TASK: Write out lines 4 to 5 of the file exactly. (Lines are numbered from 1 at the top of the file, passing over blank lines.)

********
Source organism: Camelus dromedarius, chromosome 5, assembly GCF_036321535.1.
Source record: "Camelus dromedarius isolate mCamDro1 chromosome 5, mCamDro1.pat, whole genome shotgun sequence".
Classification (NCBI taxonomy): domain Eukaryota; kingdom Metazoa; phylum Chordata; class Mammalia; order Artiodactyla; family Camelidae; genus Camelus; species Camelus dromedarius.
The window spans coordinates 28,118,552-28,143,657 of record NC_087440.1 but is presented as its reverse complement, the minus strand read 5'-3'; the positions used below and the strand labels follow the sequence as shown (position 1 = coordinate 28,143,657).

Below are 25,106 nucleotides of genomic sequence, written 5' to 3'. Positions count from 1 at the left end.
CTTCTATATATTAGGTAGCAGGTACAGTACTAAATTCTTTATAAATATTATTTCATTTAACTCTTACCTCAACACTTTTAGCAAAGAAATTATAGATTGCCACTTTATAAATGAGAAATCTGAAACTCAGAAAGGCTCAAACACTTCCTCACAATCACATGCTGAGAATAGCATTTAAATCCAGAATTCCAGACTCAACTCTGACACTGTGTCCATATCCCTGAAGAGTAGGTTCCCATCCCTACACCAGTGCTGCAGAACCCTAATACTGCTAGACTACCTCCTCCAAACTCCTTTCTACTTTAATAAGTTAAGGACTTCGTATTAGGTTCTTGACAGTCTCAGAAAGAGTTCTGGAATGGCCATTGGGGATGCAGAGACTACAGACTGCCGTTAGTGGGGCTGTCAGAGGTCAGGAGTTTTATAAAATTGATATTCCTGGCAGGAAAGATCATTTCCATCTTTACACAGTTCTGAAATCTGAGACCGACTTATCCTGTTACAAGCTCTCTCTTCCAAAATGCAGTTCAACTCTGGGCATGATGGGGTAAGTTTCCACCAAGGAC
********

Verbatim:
The window spans coordinates 28,118,552-28,143,657 of record NC_087440.1 but is presented as its reverse complement, the minus strand read 5'-3'; the positions used below and the strand labels follow the sequence as shown (position 1 = coordinate 28,143,657).

Below are 25,106 nucleotides of genomic sequence, written 5' to 3'. Positions count from 1 at the left end.